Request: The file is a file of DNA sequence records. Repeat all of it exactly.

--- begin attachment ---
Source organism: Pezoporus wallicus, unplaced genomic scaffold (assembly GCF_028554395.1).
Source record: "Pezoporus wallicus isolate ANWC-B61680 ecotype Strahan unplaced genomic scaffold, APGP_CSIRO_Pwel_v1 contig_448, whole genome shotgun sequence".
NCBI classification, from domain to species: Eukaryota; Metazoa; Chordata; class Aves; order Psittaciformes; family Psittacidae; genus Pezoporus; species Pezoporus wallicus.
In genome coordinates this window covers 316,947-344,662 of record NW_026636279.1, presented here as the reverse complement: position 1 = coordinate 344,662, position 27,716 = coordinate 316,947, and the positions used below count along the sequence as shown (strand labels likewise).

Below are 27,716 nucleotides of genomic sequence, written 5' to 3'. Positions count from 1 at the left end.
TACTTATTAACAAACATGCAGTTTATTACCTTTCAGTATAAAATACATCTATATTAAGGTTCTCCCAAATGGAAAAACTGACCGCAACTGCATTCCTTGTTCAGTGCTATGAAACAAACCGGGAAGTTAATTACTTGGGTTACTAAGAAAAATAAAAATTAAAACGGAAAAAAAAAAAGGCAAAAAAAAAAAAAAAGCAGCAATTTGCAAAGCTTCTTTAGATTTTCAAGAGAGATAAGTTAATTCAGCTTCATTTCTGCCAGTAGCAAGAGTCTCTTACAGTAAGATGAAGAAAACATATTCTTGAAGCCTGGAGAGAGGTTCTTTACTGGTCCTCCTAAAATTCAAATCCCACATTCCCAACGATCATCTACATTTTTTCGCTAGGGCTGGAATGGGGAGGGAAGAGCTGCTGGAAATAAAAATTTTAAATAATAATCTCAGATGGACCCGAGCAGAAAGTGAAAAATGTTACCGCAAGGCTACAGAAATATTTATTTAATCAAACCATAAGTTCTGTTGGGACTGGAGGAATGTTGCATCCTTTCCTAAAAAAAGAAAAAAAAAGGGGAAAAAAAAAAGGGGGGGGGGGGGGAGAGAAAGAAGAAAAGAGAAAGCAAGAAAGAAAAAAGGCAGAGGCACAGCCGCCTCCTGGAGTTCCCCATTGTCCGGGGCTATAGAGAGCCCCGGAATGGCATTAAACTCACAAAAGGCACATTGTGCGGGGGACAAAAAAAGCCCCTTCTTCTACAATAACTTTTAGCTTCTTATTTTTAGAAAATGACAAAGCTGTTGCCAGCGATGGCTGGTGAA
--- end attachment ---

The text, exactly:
Source organism: Pezoporus wallicus, unplaced genomic scaffold (assembly GCF_028554395.1).
Source record: "Pezoporus wallicus isolate ANWC-B61680 ecotype Strahan unplaced genomic scaffold, APGP_CSIRO_Pwel_v1 contig_448, whole genome shotgun sequence".
NCBI classification, from domain to species: Eukaryota; Metazoa; Chordata; class Aves; order Psittaciformes; family Psittacidae; genus Pezoporus; species Pezoporus wallicus.
In genome coordinates this window covers 316,947-344,662 of record NW_026636279.1, presented here as the reverse complement: position 1 = coordinate 344,662, position 27,716 = coordinate 316,947, and the positions used below count along the sequence as shown (strand labels likewise).

Below are 27,716 nucleotides of genomic sequence, written 5' to 3'. Positions count from 1 at the left end.
TACTTATTAACAAACATGCAGTTTATTACCTTTCAGTATAAAATACATCTATATTAAGGTTCTCCCAAATGGAAAAACTGACCGCAACTGCATTCCTTGTTCAGTGCTATGAAACAAACCGGGAAGTTAATTACTTGGGTTACTAAGAAAAATAAAAATTAAAACGGAAAAAAAAAAAGGCAAAAAAAAAAAAAAAGCAGCAATTTGCAAAGCTTCTTTAGATTTTCAAGAGAGATAAGTTAATTCAGCTTCATTTCTGCCAGTAGCAAGAGTCTCTTACAGTAAGATGAAGAAAACATATTCTTGAAGCCTGGAGAGAGGTTCTTTACTGGTCCTCCTAAAATTCAAATCCCACATTCCCAACGATCATCTACATTTTTTCGCTAGGGCTGGAATGGGGAGGGAAGAGCTGCTGGAAATAAAAATTTTAAATAATAATCTCAGATGGACCCGAGCAGAAAGTGAAAAATGTTACCGCAAGGCTACAGAAATATTTATTTAATCAAACCATAAGTTCTGTTGGGACTGGAGGAATGTTGCATCCTTTCCTAAAAAAAGAAAAAAAAAGGGGAAAAAAAAAAGGGGGGGGGGGGGGAGAGAAAGAAGAAAAGAGAAAGCAAGAAAGAAAAAAGGCAGAGGCACAGCCGCCTCCTGGAGTTCCCCATTGTCCGGGGCTATAGAGAGCCCCGGAATGGCATTAAACTCACAAAAGGCACATTGTGCGGGGGACAAAAAAAGCCCCTTCTTCTACAATAACTTTTAGCTTCTTATTTTTAGAAAATGACAAAGCTGTTGCCAGCGATGGCTGGTGAA